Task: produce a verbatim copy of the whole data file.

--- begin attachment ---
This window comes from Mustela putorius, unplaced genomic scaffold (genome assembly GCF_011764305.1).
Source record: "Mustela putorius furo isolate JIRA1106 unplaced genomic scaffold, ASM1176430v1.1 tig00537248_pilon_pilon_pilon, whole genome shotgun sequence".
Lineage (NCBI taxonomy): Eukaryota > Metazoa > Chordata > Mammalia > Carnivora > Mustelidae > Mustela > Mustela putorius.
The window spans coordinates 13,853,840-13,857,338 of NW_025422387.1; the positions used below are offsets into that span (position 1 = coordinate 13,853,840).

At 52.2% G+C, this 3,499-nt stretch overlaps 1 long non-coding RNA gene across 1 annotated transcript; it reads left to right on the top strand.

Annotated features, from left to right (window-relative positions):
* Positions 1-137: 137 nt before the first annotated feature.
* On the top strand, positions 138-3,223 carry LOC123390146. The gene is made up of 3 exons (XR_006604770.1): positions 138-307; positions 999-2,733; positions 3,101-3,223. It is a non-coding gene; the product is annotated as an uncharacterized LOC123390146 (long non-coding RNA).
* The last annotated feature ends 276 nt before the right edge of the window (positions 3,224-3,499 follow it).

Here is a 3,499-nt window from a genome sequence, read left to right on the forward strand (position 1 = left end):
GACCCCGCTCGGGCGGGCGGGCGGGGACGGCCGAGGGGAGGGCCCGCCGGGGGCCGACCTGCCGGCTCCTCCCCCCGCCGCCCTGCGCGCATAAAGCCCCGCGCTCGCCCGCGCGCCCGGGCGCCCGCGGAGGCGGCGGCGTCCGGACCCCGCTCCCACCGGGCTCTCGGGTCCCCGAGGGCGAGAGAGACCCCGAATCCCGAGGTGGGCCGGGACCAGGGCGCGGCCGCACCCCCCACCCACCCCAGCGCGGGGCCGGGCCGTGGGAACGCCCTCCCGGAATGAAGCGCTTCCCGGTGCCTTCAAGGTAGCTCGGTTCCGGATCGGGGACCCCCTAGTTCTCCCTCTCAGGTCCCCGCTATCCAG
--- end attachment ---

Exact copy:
This window comes from Mustela putorius, unplaced genomic scaffold (genome assembly GCF_011764305.1).
Source record: "Mustela putorius furo isolate JIRA1106 unplaced genomic scaffold, ASM1176430v1.1 tig00537248_pilon_pilon_pilon, whole genome shotgun sequence".
Lineage (NCBI taxonomy): Eukaryota > Metazoa > Chordata > Mammalia > Carnivora > Mustelidae > Mustela > Mustela putorius.
The window spans coordinates 13,853,840-13,857,338 of NW_025422387.1; the positions used below are offsets into that span (position 1 = coordinate 13,853,840).

At 52.2% G+C, this 3,499-nt stretch overlaps 1 long non-coding RNA gene across 1 annotated transcript; it reads left to right on the top strand.

Annotated features, from left to right (window-relative positions):
* Positions 1-137: 137 nt before the first annotated feature.
* On the top strand, positions 138-3,223 carry LOC123390146. The gene is made up of 3 exons (XR_006604770.1): positions 138-307; positions 999-2,733; positions 3,101-3,223. It is a non-coding gene; the product is annotated as an uncharacterized LOC123390146 (long non-coding RNA).
* The last annotated feature ends 276 nt before the right edge of the window (positions 3,224-3,499 follow it).

Here is a 3,499-nt window from a genome sequence, read left to right on the forward strand (position 1 = left end):
GACCCCGCTCGGGCGGGCGGGCGGGGACGGCCGAGGGGAGGGCCCGCCGGGGGCCGACCTGCCGGCTCCTCCCCCCGCCGCCCTGCGCGCATAAAGCCCCGCGCTCGCCCGCGCGCCCGGGCGCCCGCGGAGGCGGCGGCGTCCGGACCCCGCTCCCACCGGGCTCTCGGGTCCCCGAGGGCGAGAGAGACCCCGAATCCCGAGGTGGGCCGGGACCAGGGCGCGGCCGCACCCCCCACCCACCCCAGCGCGGGGCCGGGCCGTGGGAACGCCCTCCCGGAATGAAGCGCTTCCCGGTGCCTTCAAGGTAGCTCGGTTCCGGATCGGGGACCCCCTAGTTCTCCCTCTCAGGTCCCCGCTATCCAG